This one is by no means difficult, but I often forget about it. I see no reason why Firefox should remember what I download, and it bugs me to see a huge list of previously downloaded files whenever I open the Firefox Download window.
Disabling this feature is simple. Just go to Tools -> Options, and switch to the Privacy tab.
Un-check the box next to Remember what I’ve downloaded. Problem solved. Read more
UPDATE: Looks like MozBackup is dead.
If you frequently hop around between various Windows-based computers, you might find it handy to keep the same Firefox profile with all your custom settings, extensions, and other info. One easy way to backup and restore your Firefox profile is with MozBackup.
Note: MozBackup also works with Thunderbird, Flock, Sunbird, SeaMonkey, and other Mozilla software.
The MozBackup download comes in both an executable and Zip (standalone) format. I prefer the Zip since you can just pop it onto a Flash drive and carry it with you. Read more
Do you occasionally forget your passwords? Sure you do, unless you use the exact same login information for every website (terrible idea!). Most browsers today feature the ability to remember passwords, and while we try to remember all of them, sometimes we need a little help.This tutorial will show you how to find saved passwords in Firefox, Opera, and Google Chrome.
Go to the Tools menu -> then choose Options from the drop-down list. Select the Security tab -> then click the Saved Passwords button.
To see your passwords, just click the Show Passwords button. That’s it! Note: In the screenshot above, I blanked the Usernames for security reasons. Read more
Today, Google launched Chrome, their venture into the realm of web browsers. Still in BETA, Chrome promises to make the Web faster, safer, and easier. Will it, actually? Furthermore, is it worth using over IE, Opera, or the mighty Firefox? It’s far too early to tell for sure, but Chrome does have a lot of potential. Let’s take a quick look at some of its features.
Note: Chrome is currently only available for Windows XP/Vista. Mac and Linux versions are forthcoming.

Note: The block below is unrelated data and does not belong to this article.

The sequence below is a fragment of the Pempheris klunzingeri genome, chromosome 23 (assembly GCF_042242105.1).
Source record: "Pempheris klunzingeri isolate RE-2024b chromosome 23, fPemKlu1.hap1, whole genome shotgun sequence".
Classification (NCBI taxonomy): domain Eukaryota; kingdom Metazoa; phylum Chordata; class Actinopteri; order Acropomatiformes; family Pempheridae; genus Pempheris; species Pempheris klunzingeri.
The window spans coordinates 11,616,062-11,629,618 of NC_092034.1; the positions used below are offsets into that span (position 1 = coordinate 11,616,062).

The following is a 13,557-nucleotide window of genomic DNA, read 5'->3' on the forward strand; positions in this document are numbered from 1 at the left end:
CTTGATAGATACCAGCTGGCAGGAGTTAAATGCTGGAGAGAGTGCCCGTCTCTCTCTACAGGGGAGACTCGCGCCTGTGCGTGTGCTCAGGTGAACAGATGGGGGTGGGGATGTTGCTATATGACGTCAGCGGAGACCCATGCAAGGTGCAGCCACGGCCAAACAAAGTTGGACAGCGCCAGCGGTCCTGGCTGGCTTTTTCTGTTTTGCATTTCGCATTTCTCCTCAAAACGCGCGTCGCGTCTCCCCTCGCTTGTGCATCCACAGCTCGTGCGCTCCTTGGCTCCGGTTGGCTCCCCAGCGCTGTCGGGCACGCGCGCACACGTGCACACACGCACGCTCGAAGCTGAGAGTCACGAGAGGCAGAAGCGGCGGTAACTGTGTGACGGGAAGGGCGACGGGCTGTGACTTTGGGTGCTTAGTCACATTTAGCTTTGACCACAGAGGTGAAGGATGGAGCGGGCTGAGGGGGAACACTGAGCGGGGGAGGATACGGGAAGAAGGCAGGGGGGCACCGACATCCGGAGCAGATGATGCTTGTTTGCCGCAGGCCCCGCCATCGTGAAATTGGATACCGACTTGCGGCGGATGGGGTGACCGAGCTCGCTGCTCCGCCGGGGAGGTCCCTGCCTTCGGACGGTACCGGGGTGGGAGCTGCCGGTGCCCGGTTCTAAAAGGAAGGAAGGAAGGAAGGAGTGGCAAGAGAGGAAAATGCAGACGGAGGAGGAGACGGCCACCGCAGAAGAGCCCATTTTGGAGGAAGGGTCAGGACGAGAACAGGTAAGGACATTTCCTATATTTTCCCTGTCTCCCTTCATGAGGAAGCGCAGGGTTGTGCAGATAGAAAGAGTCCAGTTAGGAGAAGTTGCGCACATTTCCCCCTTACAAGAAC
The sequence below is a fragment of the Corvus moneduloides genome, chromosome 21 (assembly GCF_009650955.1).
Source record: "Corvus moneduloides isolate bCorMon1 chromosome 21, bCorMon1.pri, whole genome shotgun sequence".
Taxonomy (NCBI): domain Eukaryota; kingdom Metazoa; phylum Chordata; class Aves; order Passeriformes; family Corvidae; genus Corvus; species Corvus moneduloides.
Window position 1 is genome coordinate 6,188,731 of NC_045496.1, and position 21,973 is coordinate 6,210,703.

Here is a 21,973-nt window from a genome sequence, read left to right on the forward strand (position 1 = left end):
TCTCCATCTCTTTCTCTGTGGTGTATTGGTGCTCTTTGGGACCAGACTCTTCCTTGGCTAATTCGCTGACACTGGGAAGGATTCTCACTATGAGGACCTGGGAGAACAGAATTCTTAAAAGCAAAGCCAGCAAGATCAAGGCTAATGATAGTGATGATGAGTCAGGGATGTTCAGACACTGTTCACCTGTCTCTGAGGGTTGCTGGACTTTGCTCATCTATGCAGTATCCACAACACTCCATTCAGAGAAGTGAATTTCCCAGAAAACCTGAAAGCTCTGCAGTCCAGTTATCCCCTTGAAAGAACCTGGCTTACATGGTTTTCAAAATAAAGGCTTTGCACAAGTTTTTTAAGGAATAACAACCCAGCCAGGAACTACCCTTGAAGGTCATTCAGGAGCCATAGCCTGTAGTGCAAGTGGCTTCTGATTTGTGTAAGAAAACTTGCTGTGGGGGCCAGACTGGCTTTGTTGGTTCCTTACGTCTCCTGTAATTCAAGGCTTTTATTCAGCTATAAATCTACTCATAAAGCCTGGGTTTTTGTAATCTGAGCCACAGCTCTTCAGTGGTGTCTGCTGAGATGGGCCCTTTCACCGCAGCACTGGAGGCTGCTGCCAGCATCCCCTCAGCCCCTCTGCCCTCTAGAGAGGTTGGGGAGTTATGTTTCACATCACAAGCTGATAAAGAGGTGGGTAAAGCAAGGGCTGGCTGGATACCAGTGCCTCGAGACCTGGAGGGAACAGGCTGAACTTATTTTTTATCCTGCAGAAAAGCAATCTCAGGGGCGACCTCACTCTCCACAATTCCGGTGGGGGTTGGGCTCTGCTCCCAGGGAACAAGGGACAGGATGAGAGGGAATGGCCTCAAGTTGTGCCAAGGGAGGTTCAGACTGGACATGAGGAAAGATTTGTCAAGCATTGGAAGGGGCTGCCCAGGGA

First things first, Google Chrome’s user interface takes a different approach than most browsers. Upon launch, the first thing you notice is an organization of thumbnails based on your most frequently-visited pages. Nice! Read more
I have to personally recommend that you never go to untrusted websites without this plugin. It’s as important as your antivirus software is on your PC. What it does is immediately assume that all websites are malicious and out to cause harm. You then, on a case to case basis, decide which “scripts” are allowed to be executed. Scripts are (in an overly simplified way) pieces of computer code that run automatically to generate a predetermined effect.
This sounds more complex than it is. When you browse over to Youtube, and that little video that is embedded in the website begins to play, that is a script being activated. So why are scripts bad? Well, if you can’t see the predetermined outcome, then you never know what command was executed. The worst of these commands could capture and record your keystrokes (example: when you enter your credit card number and address) and send them to the type of person you would never want to have them. Now that is a rare, complex, and incredibly extreme example. Now remember, the last thing I want to do is cause Hype-Paranoia like computer viruses on the evening news. Read more
UPDATE: Foxmarks is now dead. Sorry.
A couple years ago I wrote about Google Browser Sync, a slick extension for Firefox that allows you to synchronize bookmarks, cookies, history, and even tabs across multiple computers.
A similiar FREE tool is Foxmarks Bookmark Syncronizer, though Foxmarks focuses exclusively on… well, synchronizing bookmarks.
I’ve been using Foxmarks for several weeks now, and it has become one of my favorite extensions for Firefox. Review version: 2.0.45
Installation and Initial Sync
Once you install Foxmarks, you will be greeted with a setup wizard. Read more